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Livres de Sathnam Sanghera
***FEATURING UPDATED AND NEW MATERIAL***
***THE BOOK THAT INSPIRED THE CHANNEL 4 DOCUMENTARY 'EMPIRE STATE OF MIND'***
THE SUNDAY TIMES BESTSELLER
'The real remedy is education of the kind that Sanghera has embraced - accepting, not ignoring, the past' Gerard deGroot, The Times
EMPIRE explains why there are millions of Britons living worldwide.
EMPIRE explains Brexit and the feeling that we are exceptional.
EMPIRE explains our distrust of cleverness.
EMPIRE explains Britain's particular brand of racism.
Strangely hidden from view, the British Empire remains a subject of both shame and glorification. In his bestselling book, Sathnam Sanghera shows how our imperial past is everywhere: from how we live and think to the foundation of the NHS and even our response to the COVID-19 crisis.
At a time of great division, when we are arguing about what it means to be British, Empireland is a groundbreaking revelation - a much-needed and enlightening portrait of contemporary British society, shining a light on everything that usually gets left unsaid.
'Empireland takes a perfectly-judged approach to its contentious but necessary subject' Jonathan Coe
'I only wish this book has been around when I was at school' Sadiq Khan, Mayor of London
'This remarkable book shines the brightest of lights into some of the darkest and most misunderstood corners of our shared history' James O'Brien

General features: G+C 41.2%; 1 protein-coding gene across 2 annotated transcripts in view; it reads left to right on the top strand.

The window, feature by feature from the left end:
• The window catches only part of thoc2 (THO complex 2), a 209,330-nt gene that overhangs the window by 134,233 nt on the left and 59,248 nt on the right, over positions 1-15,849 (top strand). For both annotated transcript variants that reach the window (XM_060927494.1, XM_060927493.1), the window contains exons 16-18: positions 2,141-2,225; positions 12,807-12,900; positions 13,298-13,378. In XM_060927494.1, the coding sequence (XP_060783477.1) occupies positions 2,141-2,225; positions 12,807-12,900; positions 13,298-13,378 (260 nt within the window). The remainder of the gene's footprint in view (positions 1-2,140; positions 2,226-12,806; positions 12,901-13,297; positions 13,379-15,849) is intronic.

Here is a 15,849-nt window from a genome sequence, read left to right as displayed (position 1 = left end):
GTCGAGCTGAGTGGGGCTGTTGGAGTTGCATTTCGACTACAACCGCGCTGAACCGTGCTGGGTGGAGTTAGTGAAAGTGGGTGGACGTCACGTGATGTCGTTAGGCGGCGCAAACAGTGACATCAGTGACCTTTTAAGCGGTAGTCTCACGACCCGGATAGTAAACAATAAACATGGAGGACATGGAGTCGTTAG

"It's 1979, I'm three years old, and like all breakfast times during my youth it begins with Mum combing my hair, a ritual for which I have to sit down on the second-hand, floral-patterned settee, and lean forward, like I'm presenting myself for execution."
For Sathnam Sanghera, growing up in Wolverhampton in the eighties was a confusing business. On the one hand, these were the heady days of George Michael mix-tapes, Dallas on TV and, if he was lucky, the occasional Bounty Bar. On the other, there was his wardrobe of tartan smocks, his 30p-an-hour job at the local sewing factory and the ongoing challenge of how to tie the perfect top-knot.
And then there was his family, whose strange and often difficult behaviour he took for granted until, at the age of twenty-four, Sathnam made a discovery that changed everything he ever thought he knew about them. Equipped with breathtaking courage and a glorious sense of humour, he embarks on a journey into their extraordinary past - from his father's harsh life in rural Punjab to the steps of the Wolverhampton Tourist Office - trying to make sense of a life lived among secrets.
Published in hardback as If You Don't Know Me by Now
SHORTLISTED FOR THE COSTA FIRST NOVEL AWARD AND LONGLISTED FOR THE DESMOND ELLIOTT PRIZE
FROM THE AUTHOR OF THE BOY WITH THE TOPKNOT AND EMPIRELAND
'Enormously enjoyable' SUNDAY TIMES
'A satirical masterpiece' TELEGRAPH
'Sanghera's tender and funny book is a cracking and pacy read' OBSERVER
'A stunning novel . . . touching and funny and feels so fresh . . . it just leaps off the page. I adored it' DEBORAH MOGGACH
When Arjan returns to the Black Country after his father's death, his family's corner shop represents everything he tried to leave behind. But his mother insists on keeping the business open, and Arjun finds himself being dragged back from London, and forced into big decisions about his own relationship. Yet Arjan's story isn't the first and it won't be the last: Surinder and Kamaljit, two sisters, a generation back in the family, also experienced their own share of betrayals and loyalties, loves and regrets.
Praise for Empireland
'A fascinating reckoning with a history of empire' GUARDIAN
'I only wish this book had been around when I was at school' SADIQ KHAN
'Balanced and insightful' THE TIMES
'This immensely readable book is very timely' FINANCIAL TIMES
'An important book' NEW STATESMAN